Birmingham Firefighter Suit
Press Release -
April 9, 2012
For more information, contact Josh Wright at 324-3600
On February 29, 2012, Hon. Judge Karon O. Bowdre of the United States District Court, Northern District of Alabama, issued an Order certifying a class of 692 Birmingham firefighters as follows:
All current and former employees in fire protection activities, including a firefighter, paramedic, emergency medical technician, rescue worker, ambulance personnel, or hazardous materials worker, who - (1) is trained in fire suppression, has the legal authority and responsibility to engage in fire suppression; and/or (2) is engaged in the prevention, control, and extinguishment of fires or response to emergency situations where life, property, or the environment is at risk. This class includes any such person employed by The City at any time from January 1, 2009 to the present and who has been eligible for any firefighter pension plan with The City during that time.
Firm lawyers Josh Wright and Josh Firth proudly represent the entire class of firefighters. As of April 5, 2012, notice went out to the class via US Mail -- giving them each an opportunity to formally opt-in to the class. The deadline to opt-in is June 5, 2012.
The description of the case includes the following statements from the parties:
On August 19, 2010, Plaintiff Michael Carroll brought this action against the City of Birmingham (captioned Michael Carroll v. The City of Birmingham, et al., Civil Action No. 2:10-CV-2244-KOB, in the United States District Court for the Northern District of Alabama, Southern Division). This case is currently pending, and the court has made no decision concerning the merits of the Plaintiff's claim or the City of Birmingham's defenses.
Plaintiff alleges that he and other similarly situated employees in fire protection activities were denied proper overtime compensation under the Fair Labor Standards Act. Plaintiff alleges that the City of Birmingham failed to exercise its rights under 29 U.S.C. § 207(k) in that the City of Birmingham did not pay overtime compensation at a rate of time and one-half for all hours worked over forty (40) hours within a prescribed period, pursuant to the requirements of 29 U.S.C. § 207(a). Plaintiff further alleges that the City of Birmingham acted in such a way so as to lose the overtime benefit which exempts some municipal employees from overtime benefits for hours accrued in excess of forty (40) hours within a prescribed period. As alleged in the Complaint, Plaintiff contends that The City unilaterally redefined its overtime policy in early 2009 to include hours worked in excess of forty (40) hours per week. Plaintiff contends that the pay stubs provided to firefighters clearly show this policy change, and are indicative of an overtime compensation policy wherein all hours worked in excess of forty (40) per week are "overtime." Plaintiff further alleges that this change in early 2009 evidences The City's intent to redefine the overtime threshold, as well as its failure to pay compensation according to the law. Plaintiff seeks payment of all unpaid overtime compensation since January 1, 2009, an equal amount of liquidated damages, and/or pre-judgment interest, and a reasonable attorney's fee, including the costs and expenses of this action from early 2009 until the present.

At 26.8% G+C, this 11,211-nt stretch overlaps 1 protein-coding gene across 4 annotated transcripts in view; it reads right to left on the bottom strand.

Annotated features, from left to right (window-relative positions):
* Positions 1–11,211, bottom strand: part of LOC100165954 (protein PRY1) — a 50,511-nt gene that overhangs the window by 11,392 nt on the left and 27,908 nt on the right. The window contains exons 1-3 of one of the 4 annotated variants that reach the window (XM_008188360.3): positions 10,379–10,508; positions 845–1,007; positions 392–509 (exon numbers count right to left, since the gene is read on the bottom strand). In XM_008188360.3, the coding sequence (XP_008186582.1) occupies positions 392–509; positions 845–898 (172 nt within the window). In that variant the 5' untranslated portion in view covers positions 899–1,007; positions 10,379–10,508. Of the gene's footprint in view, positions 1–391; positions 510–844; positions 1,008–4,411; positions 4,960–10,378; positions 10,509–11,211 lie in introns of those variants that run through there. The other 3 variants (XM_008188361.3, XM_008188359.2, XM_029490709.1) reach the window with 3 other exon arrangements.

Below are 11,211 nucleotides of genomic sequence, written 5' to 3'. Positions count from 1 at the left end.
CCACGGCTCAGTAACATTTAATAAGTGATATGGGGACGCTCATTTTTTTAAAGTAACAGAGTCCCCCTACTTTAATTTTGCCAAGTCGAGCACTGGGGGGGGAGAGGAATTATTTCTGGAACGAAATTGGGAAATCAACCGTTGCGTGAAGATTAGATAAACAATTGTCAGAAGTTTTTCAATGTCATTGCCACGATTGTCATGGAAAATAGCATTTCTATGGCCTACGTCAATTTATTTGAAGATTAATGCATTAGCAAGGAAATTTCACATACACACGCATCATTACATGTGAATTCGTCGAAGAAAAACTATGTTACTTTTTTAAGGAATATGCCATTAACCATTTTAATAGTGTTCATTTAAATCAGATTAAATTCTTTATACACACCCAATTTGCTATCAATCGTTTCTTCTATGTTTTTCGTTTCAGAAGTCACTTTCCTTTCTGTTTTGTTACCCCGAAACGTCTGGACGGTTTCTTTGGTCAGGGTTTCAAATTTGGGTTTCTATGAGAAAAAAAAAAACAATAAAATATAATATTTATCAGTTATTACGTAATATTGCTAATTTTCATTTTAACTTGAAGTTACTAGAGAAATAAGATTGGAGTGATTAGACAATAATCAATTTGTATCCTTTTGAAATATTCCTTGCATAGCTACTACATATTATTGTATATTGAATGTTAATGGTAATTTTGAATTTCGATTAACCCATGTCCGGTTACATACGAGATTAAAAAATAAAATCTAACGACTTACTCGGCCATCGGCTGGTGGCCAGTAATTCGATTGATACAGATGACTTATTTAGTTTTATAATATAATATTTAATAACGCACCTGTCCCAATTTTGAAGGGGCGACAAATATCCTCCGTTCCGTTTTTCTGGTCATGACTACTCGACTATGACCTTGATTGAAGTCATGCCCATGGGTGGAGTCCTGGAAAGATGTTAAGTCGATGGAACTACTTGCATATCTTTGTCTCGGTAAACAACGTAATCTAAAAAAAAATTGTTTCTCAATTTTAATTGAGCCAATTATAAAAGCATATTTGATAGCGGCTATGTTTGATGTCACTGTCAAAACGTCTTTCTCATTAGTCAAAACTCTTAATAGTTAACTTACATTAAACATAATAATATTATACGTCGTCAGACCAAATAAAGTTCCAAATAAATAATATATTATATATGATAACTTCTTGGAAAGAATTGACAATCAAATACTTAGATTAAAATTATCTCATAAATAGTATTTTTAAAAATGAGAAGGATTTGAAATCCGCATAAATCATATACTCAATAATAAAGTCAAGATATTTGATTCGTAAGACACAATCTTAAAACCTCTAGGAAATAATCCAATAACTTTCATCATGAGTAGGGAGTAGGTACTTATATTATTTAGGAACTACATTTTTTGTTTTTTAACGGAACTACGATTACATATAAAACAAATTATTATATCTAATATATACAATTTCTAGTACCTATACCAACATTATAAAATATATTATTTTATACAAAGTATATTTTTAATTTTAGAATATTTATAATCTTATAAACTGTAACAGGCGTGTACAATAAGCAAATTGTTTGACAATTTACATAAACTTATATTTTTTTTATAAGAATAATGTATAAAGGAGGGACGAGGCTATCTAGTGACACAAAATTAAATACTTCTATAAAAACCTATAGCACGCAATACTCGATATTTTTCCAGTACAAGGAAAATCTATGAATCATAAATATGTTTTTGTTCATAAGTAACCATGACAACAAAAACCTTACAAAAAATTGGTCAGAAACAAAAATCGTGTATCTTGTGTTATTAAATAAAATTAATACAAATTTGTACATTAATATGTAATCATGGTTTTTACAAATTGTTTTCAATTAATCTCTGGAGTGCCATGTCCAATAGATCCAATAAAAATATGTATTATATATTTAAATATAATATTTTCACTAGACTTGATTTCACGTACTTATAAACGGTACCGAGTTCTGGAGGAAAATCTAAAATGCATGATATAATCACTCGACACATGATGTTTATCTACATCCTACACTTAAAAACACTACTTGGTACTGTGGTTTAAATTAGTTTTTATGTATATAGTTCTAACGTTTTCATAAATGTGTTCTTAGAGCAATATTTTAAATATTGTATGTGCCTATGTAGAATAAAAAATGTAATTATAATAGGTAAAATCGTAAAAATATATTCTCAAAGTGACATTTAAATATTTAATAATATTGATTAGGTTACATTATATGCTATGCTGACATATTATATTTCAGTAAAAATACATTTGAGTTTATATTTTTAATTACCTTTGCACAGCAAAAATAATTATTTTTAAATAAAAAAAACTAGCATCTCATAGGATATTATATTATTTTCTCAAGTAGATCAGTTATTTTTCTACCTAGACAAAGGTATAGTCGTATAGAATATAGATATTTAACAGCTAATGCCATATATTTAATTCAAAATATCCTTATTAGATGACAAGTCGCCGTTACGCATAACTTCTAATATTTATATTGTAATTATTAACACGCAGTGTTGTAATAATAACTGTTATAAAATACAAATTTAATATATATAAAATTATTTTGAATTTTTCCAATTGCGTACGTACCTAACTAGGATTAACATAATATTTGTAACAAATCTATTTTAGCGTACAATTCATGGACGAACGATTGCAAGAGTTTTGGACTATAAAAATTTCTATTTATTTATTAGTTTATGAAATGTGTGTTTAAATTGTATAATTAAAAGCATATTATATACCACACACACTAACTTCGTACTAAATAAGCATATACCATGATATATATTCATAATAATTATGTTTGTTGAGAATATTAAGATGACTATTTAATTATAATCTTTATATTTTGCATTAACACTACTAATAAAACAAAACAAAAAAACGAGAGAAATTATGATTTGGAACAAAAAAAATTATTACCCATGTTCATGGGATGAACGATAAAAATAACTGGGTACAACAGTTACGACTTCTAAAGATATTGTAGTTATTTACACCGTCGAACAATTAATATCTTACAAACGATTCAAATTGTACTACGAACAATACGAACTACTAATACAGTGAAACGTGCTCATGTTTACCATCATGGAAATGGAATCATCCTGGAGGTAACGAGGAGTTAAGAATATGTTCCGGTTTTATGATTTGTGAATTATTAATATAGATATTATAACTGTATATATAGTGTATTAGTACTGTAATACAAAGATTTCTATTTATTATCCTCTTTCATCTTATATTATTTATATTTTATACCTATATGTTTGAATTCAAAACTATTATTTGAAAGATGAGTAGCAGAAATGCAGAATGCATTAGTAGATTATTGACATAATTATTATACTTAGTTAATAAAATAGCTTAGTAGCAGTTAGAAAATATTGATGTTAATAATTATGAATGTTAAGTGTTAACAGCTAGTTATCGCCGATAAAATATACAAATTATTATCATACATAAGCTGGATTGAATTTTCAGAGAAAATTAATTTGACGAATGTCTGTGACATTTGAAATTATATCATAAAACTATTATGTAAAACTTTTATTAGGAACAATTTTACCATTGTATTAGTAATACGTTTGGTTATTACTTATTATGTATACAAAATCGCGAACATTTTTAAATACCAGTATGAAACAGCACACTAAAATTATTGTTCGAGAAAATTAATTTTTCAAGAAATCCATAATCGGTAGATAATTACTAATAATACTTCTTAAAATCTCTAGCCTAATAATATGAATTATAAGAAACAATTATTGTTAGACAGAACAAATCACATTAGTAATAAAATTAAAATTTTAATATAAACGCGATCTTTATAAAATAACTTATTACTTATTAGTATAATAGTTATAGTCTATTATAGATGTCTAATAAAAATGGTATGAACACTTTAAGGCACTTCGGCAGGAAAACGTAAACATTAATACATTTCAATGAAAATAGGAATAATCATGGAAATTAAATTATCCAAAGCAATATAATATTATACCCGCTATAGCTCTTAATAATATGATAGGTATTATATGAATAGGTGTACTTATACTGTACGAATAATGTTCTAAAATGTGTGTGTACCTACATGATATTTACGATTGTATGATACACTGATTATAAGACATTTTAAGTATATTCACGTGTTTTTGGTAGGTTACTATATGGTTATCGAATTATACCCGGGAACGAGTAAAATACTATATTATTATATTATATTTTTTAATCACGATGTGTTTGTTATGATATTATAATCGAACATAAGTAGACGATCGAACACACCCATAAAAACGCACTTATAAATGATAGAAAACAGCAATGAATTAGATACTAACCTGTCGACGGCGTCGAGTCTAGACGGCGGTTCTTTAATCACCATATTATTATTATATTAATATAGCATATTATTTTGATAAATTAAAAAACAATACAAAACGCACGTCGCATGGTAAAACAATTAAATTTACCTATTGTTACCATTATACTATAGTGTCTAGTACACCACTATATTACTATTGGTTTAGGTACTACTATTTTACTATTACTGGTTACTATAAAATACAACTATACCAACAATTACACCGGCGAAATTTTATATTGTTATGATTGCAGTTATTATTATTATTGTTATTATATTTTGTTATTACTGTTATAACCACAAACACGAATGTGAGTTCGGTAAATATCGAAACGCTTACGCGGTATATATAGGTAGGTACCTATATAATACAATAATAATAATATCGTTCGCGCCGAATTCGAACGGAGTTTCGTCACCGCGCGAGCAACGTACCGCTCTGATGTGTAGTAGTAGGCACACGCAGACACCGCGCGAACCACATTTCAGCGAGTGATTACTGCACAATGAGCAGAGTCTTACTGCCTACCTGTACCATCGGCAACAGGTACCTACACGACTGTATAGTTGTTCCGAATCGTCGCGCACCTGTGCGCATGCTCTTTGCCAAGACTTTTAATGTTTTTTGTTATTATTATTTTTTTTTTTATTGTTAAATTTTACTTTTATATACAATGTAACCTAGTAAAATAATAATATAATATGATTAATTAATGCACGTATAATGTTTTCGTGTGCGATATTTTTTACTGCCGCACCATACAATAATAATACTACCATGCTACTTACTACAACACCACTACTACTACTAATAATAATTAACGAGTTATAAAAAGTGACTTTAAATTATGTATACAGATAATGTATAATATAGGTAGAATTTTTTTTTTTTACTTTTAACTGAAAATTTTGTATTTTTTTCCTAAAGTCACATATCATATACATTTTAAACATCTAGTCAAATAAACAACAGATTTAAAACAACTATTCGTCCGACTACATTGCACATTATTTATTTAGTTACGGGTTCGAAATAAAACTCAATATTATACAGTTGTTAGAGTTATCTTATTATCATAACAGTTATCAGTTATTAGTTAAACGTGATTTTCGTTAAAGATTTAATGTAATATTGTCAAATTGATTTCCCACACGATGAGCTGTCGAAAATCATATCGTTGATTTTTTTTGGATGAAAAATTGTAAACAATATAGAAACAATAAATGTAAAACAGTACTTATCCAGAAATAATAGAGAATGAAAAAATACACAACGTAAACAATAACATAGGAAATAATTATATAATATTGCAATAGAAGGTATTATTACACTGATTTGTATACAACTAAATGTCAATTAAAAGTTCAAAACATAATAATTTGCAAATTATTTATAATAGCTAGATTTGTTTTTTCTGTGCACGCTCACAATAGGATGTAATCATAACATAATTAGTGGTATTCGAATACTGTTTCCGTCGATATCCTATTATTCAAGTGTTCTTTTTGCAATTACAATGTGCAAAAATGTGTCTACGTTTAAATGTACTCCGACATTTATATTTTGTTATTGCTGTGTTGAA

The City of Birmingham denies the allegations in Plaintiff's Complaint and is currently opposing the pending action. The City of Birmingham contends that during the time frame relevant to this suit, it kept its prior practice of paying overtime wages as allowed by 29 U.S.C. § 207(k) of the Fair Labor Standards Act. The City contends that it did not redefine its overtime policies to pay overtime wages for hours over forty (40) per week, as alleged. The City contends that the pay stub notations which Plaintiff claims show a forty (40) hour per week overtime calculation actually reflect pension withholdings, which are irrelevant to overtime pay. Further, the stubs do not show any overtime threshold of forty (40) hours per week as alleged, because the pension calculation was based upon eighty (80) hours per two weeks.
The Court suspended the running of the statute of limitations (i.e., the legal time limit to file a suit before it is barred) for those persons who choose to opt-in to the suit. This means that the statute of limitations for all persons who opt-in will not continue to run; but rather, will be paused as of June 27, 2011 to the present day they opt-in. "That retroactive tolling allows firefighters to capture more overtime they may be entitled to," said Josh Wright, lead counsel. "For those that opt-in, the right to sue has been preserved since June 27, 2011. If firefighters do NOT opt-in to the lawsuit, however, the suspension of the statute of limitations back to June 27, 2011 does not apply to their case and the statute of limitations continues to run until and unless they file their own lawsuit. As time runs, each firefighter would be entitled to less overtime."
In order to capture overtime that may be owed pursuant to the lawsuit, including potential liquidated damages, a firefighter simply needs to file a consent form. To learn more, or to get a copy of the Class Notice or Consent Form, contact Josh Wright at 205-324-3600.